The Commission’s reviews will be divided into two phases, a preliminary review to assess whether a “financial contribution” constitutes a foreign subsidy that appears to distort the EU internal market, followed by an in-depth review when needed.  For this purpose, the Commission will have powers, familiar from its antitrust toolkit, to impose interim measures, issue requests for information, conduct inspections both inside and (with the relevant company’s and government’s consent) outside the EU, take action against non-cooperation and impose fines and periodic penalty payments.

Where the Commission finds that a foreign subsidy distorts the internal market, the Commission may impose redressive measures or, if the company concerned offers satisfactory commitments, adopt a decision making those commitments binding.  The Commission may adopt a no-objection decision even if it concludes that a foreign subsidy distorts the internal market if it finds that the distortion is outweighed by positive effects on the “development of the relevant economic activity.”  Possible positive impacts could include creating jobs, achieving climate neutrality and protecting the environment, digital transformation, security, public order and public safety and resilience.

The Anti-Subsidy Regulation does not detail the types of remedies that may be imposed, but according to the White Paper these could include structural or behavioural remedies (assuming that repayment to the non-EU country is not suitable or feasible) such as mandated third party access, for example to mobility apps for providers of transportation services; mandatory licensing on fair, reasonable and non-discriminatory (FRAND) terms (e.g., if an undertaking receives subsidies and obtains telecom frequencies or provides access to networks using such frequencies); prohibition of specific market conduct linked to the foreign subsidy; or publication of R&D results so other companies can reproduce them.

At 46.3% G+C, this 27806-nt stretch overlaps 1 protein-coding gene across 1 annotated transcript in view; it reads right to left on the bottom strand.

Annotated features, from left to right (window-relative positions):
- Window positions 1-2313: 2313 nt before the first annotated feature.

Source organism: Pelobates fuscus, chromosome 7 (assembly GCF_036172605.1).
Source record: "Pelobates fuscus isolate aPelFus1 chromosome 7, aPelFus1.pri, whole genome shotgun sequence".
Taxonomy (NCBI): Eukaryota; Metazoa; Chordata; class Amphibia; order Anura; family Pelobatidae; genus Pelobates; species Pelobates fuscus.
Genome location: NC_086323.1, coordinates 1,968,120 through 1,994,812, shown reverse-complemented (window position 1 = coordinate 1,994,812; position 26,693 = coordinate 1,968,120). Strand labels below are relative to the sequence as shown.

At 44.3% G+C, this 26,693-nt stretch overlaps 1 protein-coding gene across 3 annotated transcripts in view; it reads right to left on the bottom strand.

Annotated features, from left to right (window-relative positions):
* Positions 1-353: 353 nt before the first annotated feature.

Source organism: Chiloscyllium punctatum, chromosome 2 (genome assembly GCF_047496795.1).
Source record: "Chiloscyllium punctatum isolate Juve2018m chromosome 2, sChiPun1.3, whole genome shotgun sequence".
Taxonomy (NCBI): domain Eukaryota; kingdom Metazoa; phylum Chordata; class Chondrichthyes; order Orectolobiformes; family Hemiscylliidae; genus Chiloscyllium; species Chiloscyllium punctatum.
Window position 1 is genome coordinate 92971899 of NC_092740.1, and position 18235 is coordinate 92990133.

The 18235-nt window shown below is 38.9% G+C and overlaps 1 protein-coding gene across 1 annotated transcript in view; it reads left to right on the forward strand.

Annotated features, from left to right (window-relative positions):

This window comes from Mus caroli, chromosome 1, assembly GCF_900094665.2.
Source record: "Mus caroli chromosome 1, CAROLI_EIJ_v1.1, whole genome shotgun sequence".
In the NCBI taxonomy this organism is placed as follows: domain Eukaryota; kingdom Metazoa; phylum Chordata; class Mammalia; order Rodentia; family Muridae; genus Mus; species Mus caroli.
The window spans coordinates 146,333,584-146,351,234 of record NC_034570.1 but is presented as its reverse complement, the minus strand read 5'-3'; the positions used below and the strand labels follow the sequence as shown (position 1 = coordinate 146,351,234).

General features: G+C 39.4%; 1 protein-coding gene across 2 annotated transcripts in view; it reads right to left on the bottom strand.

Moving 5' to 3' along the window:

Chapter 3 – Merger review

The Anti-Subsidy Regulation further creates a new, mandatory ex-ante notification system analogous to the EU Merger Regulation.  The scope of the regime is significantly narrower than proposed in the White Paper, applying only to “acquisitions of control on a lasting basis,” similarly to the EU Merger Regulation.  By contrast, the White Paper suggested that the new regime could apply to acquisitions of a specific percentage of the shares or voting rights or a “material influence” in EU companies.  As with the ex officio review powers, the Anti-Subsidy Regulation confers exclusive jurisdiction on the Commission, while the White Paper left open the possibility that authority could be shared with Member State authorities.